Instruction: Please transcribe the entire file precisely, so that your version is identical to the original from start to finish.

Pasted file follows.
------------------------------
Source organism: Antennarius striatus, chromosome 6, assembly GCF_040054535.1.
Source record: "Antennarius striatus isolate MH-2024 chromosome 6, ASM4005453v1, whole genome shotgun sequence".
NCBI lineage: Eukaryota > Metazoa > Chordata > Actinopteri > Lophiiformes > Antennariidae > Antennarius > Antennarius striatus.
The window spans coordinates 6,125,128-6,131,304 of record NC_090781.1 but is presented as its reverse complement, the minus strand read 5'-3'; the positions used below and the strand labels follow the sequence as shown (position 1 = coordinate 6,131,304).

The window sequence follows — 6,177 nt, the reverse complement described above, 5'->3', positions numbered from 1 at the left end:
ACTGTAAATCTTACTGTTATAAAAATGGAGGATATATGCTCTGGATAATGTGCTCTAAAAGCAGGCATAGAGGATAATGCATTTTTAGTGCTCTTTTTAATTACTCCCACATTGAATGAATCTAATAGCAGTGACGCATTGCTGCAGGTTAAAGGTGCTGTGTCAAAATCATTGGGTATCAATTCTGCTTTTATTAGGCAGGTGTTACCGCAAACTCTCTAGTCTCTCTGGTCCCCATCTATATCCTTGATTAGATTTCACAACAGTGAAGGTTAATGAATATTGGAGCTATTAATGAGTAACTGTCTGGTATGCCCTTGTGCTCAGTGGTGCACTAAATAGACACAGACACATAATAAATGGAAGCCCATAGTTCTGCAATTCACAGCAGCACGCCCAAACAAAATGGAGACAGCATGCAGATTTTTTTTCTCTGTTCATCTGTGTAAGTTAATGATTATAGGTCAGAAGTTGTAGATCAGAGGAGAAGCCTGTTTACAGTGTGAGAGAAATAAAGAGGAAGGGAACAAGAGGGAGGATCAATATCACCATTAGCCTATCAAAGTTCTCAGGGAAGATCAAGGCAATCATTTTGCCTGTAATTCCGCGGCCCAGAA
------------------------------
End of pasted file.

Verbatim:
Source organism: Antennarius striatus, chromosome 6, assembly GCF_040054535.1.
Source record: "Antennarius striatus isolate MH-2024 chromosome 6, ASM4005453v1, whole genome shotgun sequence".
NCBI lineage: Eukaryota > Metazoa > Chordata > Actinopteri > Lophiiformes > Antennariidae > Antennarius > Antennarius striatus.
The window spans coordinates 6,125,128-6,131,304 of record NC_090781.1 but is presented as its reverse complement, the minus strand read 5'-3'; the positions used below and the strand labels follow the sequence as shown (position 1 = coordinate 6,131,304).

The window sequence follows — 6,177 nt, the reverse complement described above, 5'->3', positions numbered from 1 at the left end:
ACTGTAAATCTTACTGTTATAAAAATGGAGGATATATGCTCTGGATAATGTGCTCTAAAAGCAGGCATAGAGGATAATGCATTTTTAGTGCTCTTTTTAATTACTCCCACATTGAATGAATCTAATAGCAGTGACGCATTGCTGCAGGTTAAAGGTGCTGTGTCAAAATCATTGGGTATCAATTCTGCTTTTATTAGGCAGGTGTTACCGCAAACTCTCTAGTCTCTCTGGTCCCCATCTATATCCTTGATTAGATTTCACAACAGTGAAGGTTAATGAATATTGGAGCTATTAATGAGTAACTGTCTGGTATGCCCTTGTGCTCAGTGGTGCACTAAATAGACACAGACACATAATAAATGGAAGCCCATAGTTCTGCAATTCACAGCAGCACGCCCAAACAAAATGGAGACAGCATGCAGATTTTTTTTCTCTGTTCATCTGTGTAAGTTAATGATTATAGGTCAGAAGTTGTAGATCAGAGGAGAAGCCTGTTTACAGTGTGAGAGAAATAAAGAGGAAGGGAACAAGAGGGAGGATCAATATCACCATTAGCCTATCAAAGTTCTCAGGGAAGATCAAGGCAATCATTTTGCCTGTAATTCCGCGGCCCAGAA